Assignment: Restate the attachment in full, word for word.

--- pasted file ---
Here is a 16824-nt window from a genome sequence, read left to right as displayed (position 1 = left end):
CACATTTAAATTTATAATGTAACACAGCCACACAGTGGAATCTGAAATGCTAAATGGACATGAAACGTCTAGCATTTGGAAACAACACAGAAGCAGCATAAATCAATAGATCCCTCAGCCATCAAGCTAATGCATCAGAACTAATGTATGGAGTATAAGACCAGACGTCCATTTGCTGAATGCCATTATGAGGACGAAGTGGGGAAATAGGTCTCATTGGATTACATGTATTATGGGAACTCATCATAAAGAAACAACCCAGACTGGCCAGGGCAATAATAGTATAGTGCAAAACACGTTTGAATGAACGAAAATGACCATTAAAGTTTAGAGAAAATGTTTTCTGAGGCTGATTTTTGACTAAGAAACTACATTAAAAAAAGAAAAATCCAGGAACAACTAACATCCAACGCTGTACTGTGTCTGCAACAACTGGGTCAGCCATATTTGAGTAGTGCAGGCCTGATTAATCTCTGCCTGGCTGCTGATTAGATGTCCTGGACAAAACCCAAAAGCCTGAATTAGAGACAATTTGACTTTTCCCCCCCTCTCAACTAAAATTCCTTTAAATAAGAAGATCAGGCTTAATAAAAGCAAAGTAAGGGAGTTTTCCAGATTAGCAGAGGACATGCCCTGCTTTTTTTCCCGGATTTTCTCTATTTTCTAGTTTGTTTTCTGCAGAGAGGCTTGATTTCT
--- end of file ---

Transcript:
Here is a 16824-nt window from a genome sequence, read left to right as displayed (position 1 = left end):
CACATTTAAATTTATAATGTAACACAGCCACACAGTGGAATCTGAAATGCTAAATGGACATGAAACGTCTAGCATTTGGAAACAACACAGAAGCAGCATAAATCAATAGATCCCTCAGCCATCAAGCTAATGCATCAGAACTAATGTATGGAGTATAAGACCAGACGTCCATTTGCTGAATGCCATTATGAGGACGAAGTGGGGAAATAGGTCTCATTGGATTACATGTATTATGGGAACTCATCATAAAGAAACAACCCAGACTGGCCAGGGCAATAATAGTATAGTGCAAAACACGTTTGAATGAACGAAAATGACCATTAAAGTTTAGAGAAAATGTTTTCTGAGGCTGATTTTTGACTAAGAAACTACATTAAAAAAAGAAAAATCCAGGAACAACTAACATCCAACGCTGTACTGTGTCTGCAACAACTGGGTCAGCCATATTTGAGTAGTGCAGGCCTGATTAATCTCTGCCTGGCTGCTGATTAGATGTCCTGGACAAAACCCAAAAGCCTGAATTAGAGACAATTTGACTTTTCCCCCCCTCTCAACTAAAATTCCTTTAAATAAGAAGATCAGGCTTAATAAAAGCAAAGTAAGGGAGTTTTCCAGATTAGCAGAGGACATGCCCTGCTTTTTTTCCCGGATTTTCTCTATTTTCTAGTTTGTTTTCTGCAGAGAGGCTTGATTTCT